Go ahead. Try it.

Don’t Quote Me: Identify the Problem

Identify the problem.

Gretchen Rubin

Nearly a decade ago I read Gretchen Rubin’s The Happiness Project for the first time. It remains one of my favourite books – from any genre – to date.

Her insights were both revelatory and relatable. On every page I found something that made me stop and ask: “Why have I never thought of things this way? It’s all…so obvious!”

Of everything she wrote in that book, the following comes to mind most frequently: “Identify the problem.”

She calls this one of her Twelve Commandments and it hangs out with statements like:

  • Act the way I want to feel
  • Let it go
  • Do what ought to be done
  • Enjoy the process

Anytime I’m struggling with a mental block, am feeling unusually irritated, or find some perpetual annoyance is impeding my productivity or happiness, it helps to stop and think: “What’s really going on here?”

Maybe I yelled at the kids for a minor issue that wouldn’t normally raise my ire. Identify the problem.

I can’t focus on an important work e-mail. Identify the problem.

Often the problem is very simple and unrelated. I’m cold. I’m tired. I’m feeling unappreciated.

If I’m cold – take a hot shower, put on an extra sweater, turn up the heat.

If I’m tired – take a nap, get a cup of coffee, go to bed early, delay that meeting that demands full concentration.

If I’m feeling under-appreciated, tell my loved ones, add items to my gratitude list, give myself a gold star by writing a “Ta-da” list in my daytimer.

Einstein said: “If I had an hour to solve a problem, I’d spend 55 minutes thinking about the problem and five minutes thinking about solutions.” Often, we’re most of the way to a solution if we’ve accurately identified the problem. Or, in the words of John Dewey, “A problem well put is half-solved.”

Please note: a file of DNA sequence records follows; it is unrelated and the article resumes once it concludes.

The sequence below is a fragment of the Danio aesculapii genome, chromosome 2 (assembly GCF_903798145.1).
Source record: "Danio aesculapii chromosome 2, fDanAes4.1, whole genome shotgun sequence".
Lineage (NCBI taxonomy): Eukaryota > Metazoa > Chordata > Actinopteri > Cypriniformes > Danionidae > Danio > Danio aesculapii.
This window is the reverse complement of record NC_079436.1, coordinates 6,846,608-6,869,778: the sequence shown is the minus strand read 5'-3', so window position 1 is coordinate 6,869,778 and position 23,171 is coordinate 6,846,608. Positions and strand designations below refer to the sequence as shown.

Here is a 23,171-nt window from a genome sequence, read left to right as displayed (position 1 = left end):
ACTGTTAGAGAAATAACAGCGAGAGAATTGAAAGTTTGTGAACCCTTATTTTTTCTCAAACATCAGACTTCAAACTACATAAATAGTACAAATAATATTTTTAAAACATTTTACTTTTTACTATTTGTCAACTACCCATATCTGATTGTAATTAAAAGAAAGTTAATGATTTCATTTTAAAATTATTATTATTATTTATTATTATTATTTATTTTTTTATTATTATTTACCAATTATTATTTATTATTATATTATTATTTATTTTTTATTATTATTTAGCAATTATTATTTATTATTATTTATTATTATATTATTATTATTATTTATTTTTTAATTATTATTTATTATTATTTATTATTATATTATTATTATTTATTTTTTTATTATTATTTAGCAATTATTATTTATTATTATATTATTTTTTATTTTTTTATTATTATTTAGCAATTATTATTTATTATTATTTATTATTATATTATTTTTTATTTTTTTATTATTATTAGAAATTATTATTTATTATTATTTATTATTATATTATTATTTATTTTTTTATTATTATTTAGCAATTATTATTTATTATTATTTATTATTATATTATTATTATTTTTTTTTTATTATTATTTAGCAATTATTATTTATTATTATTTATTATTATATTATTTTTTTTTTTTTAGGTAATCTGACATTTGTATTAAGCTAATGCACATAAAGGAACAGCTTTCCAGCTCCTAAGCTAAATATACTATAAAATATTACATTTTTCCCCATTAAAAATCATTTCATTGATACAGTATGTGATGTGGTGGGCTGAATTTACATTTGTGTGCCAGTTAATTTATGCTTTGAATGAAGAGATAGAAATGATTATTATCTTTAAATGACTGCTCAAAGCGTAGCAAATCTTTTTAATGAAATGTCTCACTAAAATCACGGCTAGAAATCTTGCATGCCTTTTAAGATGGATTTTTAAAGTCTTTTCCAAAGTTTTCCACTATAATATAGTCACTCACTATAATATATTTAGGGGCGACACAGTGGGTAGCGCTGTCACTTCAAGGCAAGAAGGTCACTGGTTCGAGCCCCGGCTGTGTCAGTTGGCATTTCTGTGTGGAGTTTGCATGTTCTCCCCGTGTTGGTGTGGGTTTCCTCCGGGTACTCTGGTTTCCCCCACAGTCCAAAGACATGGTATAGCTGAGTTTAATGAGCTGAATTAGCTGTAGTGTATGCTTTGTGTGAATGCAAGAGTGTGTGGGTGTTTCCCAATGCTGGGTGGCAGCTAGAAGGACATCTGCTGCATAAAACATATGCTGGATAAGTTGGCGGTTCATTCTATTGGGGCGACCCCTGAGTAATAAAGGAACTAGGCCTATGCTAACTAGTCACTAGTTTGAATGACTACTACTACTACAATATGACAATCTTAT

I frequent a lovely local trail system with my family. It winds along gorgeous coastline and through wooded forests. It is expertly groomed and maintained, covered in a layer of fine crusher dust. Somehow – perhaps my cadence and foot strike or some unlucky combination of footwear and faulty genetics – I always end up with rocks in my shoes. Always. Usually, I tolerate the discomfort, sometimes for hours, without really paying attention to the fact the solution is simple. I have rocks in my shoes. That’s why my feet hurt. That’s why I’m wishing this walk were over.

So I bend over, shake the rocks out of shoes and keep on keeping on.

Next time you find yourself feeling unproductive or irritable – snapping at your kids, coworkers, or spouse – how about trying to identify the problem.

Go ahead. Try it.

A Minimalist Hack: Use the Same Toothpaste